Tools such as Foursquare enable you to find out what’s near you, check-in, see who else is there, become ‘mayor’ of your local pub(!) etc.  ‘Easypark’ – is a Danish company which enables you to pay your parking fee and have a count-down to let you know how much time you have left to park.  There is potential for these tools to be so much more than a status update, because they tell others that you like something / somewhere.

3.     Some final reflections on technology trends and implications

Mobile platforms

Technology cycles are usually 10 years long, and we are now 2 years into mobile technology.  Anticipation is that mobile technology will overtake desktop technology within 5 years. And some surprising statistics:

  • More people own mobile phones than toothbrushes!
  • 371K children are born every day.  377K iPhones are sold every day!


2005 – 2010 was about design for the PC with consideration for mobile platforms; 2011 – 2012 (and beyond?) will be about design for mobile platforms with consideration for PCs.

The social graph

This represents all the people that we interact with online: who we know and who we respect online.  37% of US social media users trust what their friends say about a brand or product on social media.  60% will buy something on the basis of what their connections recommend.  Facebook (with shares / likes) and Twitter (with retweets) work on this basis, Google Plus is Google’s attempt at recreating the same thing.

What do people want?

To access their data everywhere – aka what is your cloud strategy?
To see things relevant to us – aka what is your social graph strategy?
To have the same experience regardless of our device – aka what is our mobile platform strategy?

4.    Implications of what we heard

We explored several themes in our break out discussions and in the Q&A that followed.

What is the role of information intermediaries in the context of social media?

Are we being pushed out of our roles by these tools – or does our ‘cyberlibrarian’ or ‘curator’ role become even more important?

What is the associated information risk?

With a lot of personal information going on the internet / in the cloud, is there more scope for criminal activity and identify theft?  There was concern that young people don’t appreciate the privacy issues.  That they are not receiving the education they need about this.  That tools such as Foursquare are invitations to burglars whilst we are not at home.

How to decide what tools to use and when?

The key is being clear about who we are trying to target and what tool(s) they would use.  We discussed the difficulty of changing mindsets within organisations where there are ingrained fears about the use of social media… and how using related case studies, collecting examples of what people have been saying about the organisation, or event taking unilateral action and showing the results (!) may be the way to do this.

Participants mentioned:

  • The BBC’s ‘YourPaintings’ joint initiative with The Public Catalogue Foundation and museums and public institutions throughout the UK encourages people to ‘tag’ their favourite oil paintings.  It currently has 104,000 pictures in the collection.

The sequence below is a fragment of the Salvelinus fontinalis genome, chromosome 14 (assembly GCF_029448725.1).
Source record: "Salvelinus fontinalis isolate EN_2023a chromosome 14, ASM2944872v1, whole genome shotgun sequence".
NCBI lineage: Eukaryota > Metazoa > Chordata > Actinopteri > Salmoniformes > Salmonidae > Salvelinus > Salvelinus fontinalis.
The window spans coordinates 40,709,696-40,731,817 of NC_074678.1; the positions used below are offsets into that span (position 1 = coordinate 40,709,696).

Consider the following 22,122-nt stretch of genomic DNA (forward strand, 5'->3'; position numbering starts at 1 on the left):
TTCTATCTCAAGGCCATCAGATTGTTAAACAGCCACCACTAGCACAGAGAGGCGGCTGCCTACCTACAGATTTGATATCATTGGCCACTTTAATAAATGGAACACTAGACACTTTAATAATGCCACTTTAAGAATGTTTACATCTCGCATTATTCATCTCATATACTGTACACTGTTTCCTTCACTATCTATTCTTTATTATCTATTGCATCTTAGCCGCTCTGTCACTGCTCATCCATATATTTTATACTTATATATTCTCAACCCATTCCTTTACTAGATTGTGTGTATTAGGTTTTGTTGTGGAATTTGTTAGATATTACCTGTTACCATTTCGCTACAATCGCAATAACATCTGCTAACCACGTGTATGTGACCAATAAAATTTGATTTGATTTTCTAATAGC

• Phil Bradley’s presentation and notes: “25 barriers to using web 2.0 technologies and how to overcome them” might also provide good insights.

How / why could people use social media tools within their organisations

Chatter, Yammer are Twitter like tools being used within organisations, and in some cases have a dramatic effect on lowering the use of e-mail.  Chatter and Yammer threads are saved and searchable: and work well for organisations where people are working in different time zones.  We didn’t discuss this here, but such tools could be excellent for idea generation and problem solving, or ‘crowd-sourcing’ within an organisation.


1. Elisabeth Goodman is Programme Events Manager for NetIKX.  She also runs her own business, RiverRhee Consulting.

What next for the Web and information services? Linked data and semantic search

By Nicola Franklin

Where is the web going?  That was the question the speakers at the 2nd November 2011 NetIKX seminar were aiming to answer.  This join event, run with the Information for Energy Group (IFEG) and hosted at The Energy Institute, addressed the issue of linked data and the semantic web.

Whereas Web 1.0 might be thought of as ‘brochure ware’, one-way communication, and Web 2.0 has come to mean interactive, two-way communication online, the future seems to be for information and knowledge management itself to move onto the web.

The two speakers at this session described how this phenomenon is coming about, from two perspectives – Richard Wallis of Talis from the point of view of a producer or publisher of linked data onto the web, and Dr Victoria Uren of Aston University from the perspective of a researcher searching the semantic web.

What is linked data?  Richard gave an excellent introduction to the topic, leading us through a logical path to understanding how information from different data sets can be shared, merged and used online.  When the web originated, it was about publishing text documents with links to other text documents, using html.  Linked data is about linking ‘things’ to other ‘things’, by giving them a label or identifier (a URI).  Things also have attributes, like a name, size, location, etc.